"I hate race discrimination most intensely and in all its manifestations. I have fought it all during my life; I fight it now, and will do so until the end of my days."
— Nelson Mandela
Nelson Mandela was a humanitarian who gave his life to ending apartheid in South Africa and racism on this planet.
His efforts to do so included horrendous acts of violence. He and his wife were “vigilantes for freedom.”Their methods of warfare were designed to match and overpower the inhumane tactics of their oppressors. President Mandela was jailed for many years for his “war crimes.”
Young Nelson and Winnie Mandela were radical rebels and followed very much in the same vein of philosophy as Malcolm X, who said we must obtain freedom “by any means necessary.”
When I was a young civil rights freedom fighter, we had to deal with Alabama Gov. George Wallace. He was a virulent monster of a man who approved the lynching, burning, and bombing of African-Americans during those days.
I lived in “Bombingham” where our family home was bombed by hateful people who didn’t want black people to be free. However, George Wallace was particularly hateful — there are pictures of historical accounts of him standing right there, saying that he hated people if they had black skin or brown skin. And he was determined to keep us out. He called us ugly, brutal names. But Jesus Christ came into his life and he repented, and he said that he was wrong.
There was another man, Bull Conner, who reminds me of the same hateful spirit that was driving Adolf Hitler. He lived as a terror and he is remembered as a terror today.
On the one hand, Wallace recanted. On other hand, Adolph Hitler was never jailed for killing millions of Jews, and his horrible eugenics and genocidal practices are alive today.
Margaret Sanger, founder of Planned Parenthood considered him to be her muse.
Unsuspecting people have embraced abortion and killing contraceptives because the slick marketing campaigns of Hitler and Sanger are still alive today. I was once a victim of Planned Parenthood, and was once pro-choice. I didn’t sanction the killing of millions of babies, but I did have two secret abortions.
I later repented and now am a voice for the lives of babies and their mothers, the sick, and the elderly.
There was another man, John Newton, who was a former slave trafficker and mentor to Wilbur Wilberforce. Newton wrote the song "Amazing Grace." Then there's Apostle Paul who killed Christians until he had a change of heart and transformation of mind.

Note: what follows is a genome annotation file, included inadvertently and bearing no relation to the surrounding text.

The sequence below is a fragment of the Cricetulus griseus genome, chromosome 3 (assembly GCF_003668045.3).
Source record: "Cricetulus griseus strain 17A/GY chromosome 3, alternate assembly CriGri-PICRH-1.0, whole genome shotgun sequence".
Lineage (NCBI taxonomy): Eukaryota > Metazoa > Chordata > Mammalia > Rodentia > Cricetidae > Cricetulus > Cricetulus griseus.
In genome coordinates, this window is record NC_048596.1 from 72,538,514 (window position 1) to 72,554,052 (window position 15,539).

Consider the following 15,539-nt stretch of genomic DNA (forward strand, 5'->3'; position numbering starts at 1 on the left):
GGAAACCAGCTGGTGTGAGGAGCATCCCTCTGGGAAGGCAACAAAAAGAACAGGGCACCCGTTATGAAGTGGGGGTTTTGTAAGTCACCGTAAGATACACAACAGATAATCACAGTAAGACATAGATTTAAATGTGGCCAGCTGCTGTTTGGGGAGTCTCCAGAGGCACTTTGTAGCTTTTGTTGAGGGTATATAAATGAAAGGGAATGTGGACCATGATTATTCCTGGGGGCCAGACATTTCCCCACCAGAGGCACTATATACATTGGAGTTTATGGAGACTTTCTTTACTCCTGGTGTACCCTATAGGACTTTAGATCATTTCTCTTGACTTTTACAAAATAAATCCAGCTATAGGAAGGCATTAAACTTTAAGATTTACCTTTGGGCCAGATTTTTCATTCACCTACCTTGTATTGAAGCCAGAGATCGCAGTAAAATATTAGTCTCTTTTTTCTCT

President Mandela sanctioned abortion during his presidency; perhaps he was like me and millions of others who were once deceived into believing that abortion and harmful contraceptives would help our people.
Now in the battle to end human injustice is occurring on a divided battleground. If only we can come to see that we are battling a three headed hydra monster; racism, reproductive genocide, and sexual perversion and get to the heart of those matters and fight them all together with the understanding that we can overcome evil with good.
Then, when someone like a Nelson Mandela dies, some of us won't think he should just be cast out of history.
When I met President Mandela in 1970 I was pro-choice and post-abortion. But over the years I became became repentantly pro-life.
I wish now that I had reached out to Mandela. I wish that in the 1990s when he was signing legislation that was going to cause millions or at least hundreds of thousands of babies to be aborted, I wish I had gotten "Maafa 21"and "Blood Money" into his hands. Of course, these films had not been produced at that time but a little later they and many other great truth and life revealing films have been released.
I feel that I failed him by not reaching out to him and trying to get with him and sit down and have a talk about my transformation.
How I came from thinking that it was OK to abort a child to knowing that it was wrong because it that’s a sacred human life. I failed but I pray that I don’t fail millions of others and I pray that that message will continue to resonate across the globe.
So I thank God for Jesus, for redemption, for an opportunity to acknowledge the good deeds of people and to pray and repent for not giving them information that I had that could transform their thinking, prick their hearts, and cause them to include the unborn in their battles.
Dr. Alveda C. King grew up in the civil rights movement led by her uncle, Dr. Martin Luther King, Jr. She is a pastoral associate and director of African-American outreach for Priests for Life and Gospel of Life Ministries. Her family home in Birmingham, Ala., was bombed, as was her father’s church office in Louisville, Ky. Alveda herself was jailed during the open housing movement. Read more reports from Dr. Alveda C. King — Click Here Now.
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